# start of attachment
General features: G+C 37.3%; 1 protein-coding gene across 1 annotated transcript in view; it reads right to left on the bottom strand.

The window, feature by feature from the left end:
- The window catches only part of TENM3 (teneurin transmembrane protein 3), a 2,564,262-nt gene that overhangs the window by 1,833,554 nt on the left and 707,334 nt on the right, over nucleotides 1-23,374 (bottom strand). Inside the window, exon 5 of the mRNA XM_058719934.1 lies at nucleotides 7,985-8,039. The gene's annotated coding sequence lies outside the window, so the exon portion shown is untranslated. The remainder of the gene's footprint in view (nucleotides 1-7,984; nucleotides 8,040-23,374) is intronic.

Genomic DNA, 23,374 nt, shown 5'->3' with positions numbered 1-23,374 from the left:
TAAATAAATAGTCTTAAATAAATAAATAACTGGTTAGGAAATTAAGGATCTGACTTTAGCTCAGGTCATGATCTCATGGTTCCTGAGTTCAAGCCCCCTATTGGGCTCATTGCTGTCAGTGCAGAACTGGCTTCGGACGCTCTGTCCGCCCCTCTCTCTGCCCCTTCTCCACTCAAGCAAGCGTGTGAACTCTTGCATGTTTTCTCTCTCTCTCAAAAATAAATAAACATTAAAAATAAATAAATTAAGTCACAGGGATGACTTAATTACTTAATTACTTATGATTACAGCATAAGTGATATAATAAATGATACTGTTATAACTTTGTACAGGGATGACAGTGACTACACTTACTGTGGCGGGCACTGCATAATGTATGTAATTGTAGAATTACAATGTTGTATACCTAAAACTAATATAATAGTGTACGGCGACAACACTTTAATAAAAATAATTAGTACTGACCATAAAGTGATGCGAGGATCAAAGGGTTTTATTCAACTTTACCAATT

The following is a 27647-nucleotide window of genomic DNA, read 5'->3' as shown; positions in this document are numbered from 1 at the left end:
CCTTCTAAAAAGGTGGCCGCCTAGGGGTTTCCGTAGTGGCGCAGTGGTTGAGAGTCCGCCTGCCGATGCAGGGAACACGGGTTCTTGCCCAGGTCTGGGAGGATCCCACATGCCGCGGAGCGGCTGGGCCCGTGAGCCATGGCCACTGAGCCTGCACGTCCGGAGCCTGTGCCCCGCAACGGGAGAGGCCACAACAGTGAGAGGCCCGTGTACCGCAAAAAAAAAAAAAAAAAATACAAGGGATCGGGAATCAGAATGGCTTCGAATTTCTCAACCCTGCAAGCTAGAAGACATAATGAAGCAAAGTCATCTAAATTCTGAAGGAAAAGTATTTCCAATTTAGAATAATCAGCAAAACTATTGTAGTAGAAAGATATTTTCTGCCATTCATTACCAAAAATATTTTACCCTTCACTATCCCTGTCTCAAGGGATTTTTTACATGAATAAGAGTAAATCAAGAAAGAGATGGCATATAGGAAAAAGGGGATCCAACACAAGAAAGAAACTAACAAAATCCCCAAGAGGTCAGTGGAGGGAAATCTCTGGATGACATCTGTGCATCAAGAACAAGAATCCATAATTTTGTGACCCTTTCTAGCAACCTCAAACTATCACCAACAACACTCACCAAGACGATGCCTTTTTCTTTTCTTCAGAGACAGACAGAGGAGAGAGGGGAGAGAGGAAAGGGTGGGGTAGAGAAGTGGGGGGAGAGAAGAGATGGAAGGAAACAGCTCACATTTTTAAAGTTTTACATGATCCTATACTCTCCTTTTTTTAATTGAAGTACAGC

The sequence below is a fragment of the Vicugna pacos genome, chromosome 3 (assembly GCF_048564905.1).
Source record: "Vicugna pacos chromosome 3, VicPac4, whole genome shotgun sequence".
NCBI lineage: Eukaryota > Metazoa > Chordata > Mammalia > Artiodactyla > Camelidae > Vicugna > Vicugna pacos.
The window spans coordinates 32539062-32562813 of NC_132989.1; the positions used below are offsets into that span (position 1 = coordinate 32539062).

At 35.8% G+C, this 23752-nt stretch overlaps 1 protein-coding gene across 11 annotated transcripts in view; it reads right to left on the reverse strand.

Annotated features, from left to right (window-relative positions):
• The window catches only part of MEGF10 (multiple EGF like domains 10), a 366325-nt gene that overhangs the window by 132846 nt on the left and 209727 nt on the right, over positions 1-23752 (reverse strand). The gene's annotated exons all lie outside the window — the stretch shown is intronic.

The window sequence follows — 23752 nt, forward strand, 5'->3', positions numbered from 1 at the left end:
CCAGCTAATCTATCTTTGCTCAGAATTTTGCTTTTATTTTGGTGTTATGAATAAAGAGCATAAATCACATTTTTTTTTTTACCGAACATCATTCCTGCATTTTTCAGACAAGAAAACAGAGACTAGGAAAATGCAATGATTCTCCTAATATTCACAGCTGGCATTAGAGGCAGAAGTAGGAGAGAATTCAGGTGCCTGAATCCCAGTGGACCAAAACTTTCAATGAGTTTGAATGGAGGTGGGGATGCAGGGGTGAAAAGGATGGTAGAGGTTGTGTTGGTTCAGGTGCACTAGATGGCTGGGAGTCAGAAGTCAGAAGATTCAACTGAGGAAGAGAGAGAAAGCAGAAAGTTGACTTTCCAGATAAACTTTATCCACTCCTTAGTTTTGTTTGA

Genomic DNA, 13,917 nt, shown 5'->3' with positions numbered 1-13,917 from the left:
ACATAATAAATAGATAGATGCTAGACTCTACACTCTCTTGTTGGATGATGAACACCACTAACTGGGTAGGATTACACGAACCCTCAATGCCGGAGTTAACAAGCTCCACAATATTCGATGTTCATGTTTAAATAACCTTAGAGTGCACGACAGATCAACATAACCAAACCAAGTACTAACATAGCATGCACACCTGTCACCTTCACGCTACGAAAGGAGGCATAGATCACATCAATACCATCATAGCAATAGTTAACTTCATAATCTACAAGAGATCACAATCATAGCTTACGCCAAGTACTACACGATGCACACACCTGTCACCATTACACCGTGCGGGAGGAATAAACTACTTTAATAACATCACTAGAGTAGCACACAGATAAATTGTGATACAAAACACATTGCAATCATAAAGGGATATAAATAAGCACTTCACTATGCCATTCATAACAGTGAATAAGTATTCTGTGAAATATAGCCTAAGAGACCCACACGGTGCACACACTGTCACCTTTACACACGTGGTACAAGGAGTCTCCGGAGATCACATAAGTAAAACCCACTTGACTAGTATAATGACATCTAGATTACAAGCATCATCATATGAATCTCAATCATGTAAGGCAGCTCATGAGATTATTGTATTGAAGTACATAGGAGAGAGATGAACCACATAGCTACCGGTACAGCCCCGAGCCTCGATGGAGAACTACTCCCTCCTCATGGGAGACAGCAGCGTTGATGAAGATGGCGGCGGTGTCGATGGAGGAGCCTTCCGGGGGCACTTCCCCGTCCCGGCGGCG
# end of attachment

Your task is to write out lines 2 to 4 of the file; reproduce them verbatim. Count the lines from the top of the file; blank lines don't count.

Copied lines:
The window, feature by feature from the left end:
- The window catches only part of TENM3 (teneurin transmembrane protein 3), a 2,564,262-nt gene that overhangs the window by 1,833,554 nt on the left and 707,334 nt on the right, over nucleotides 1-23,374 (bottom strand). Inside the window, exon 5 of the mRNA XM_058719934.1 lies at nucleotides 7,985-8,039. The gene's annotated coding sequence lies outside the window, so the exon portion shown is untranslated. The remainder of the gene's footprint in view (nucleotides 1-7,984; nucleotides 8,040-23,374) is intronic.

Genomic DNA, 23,374 nt, shown 5'->3' with positions numbered 1-23,374 from the left: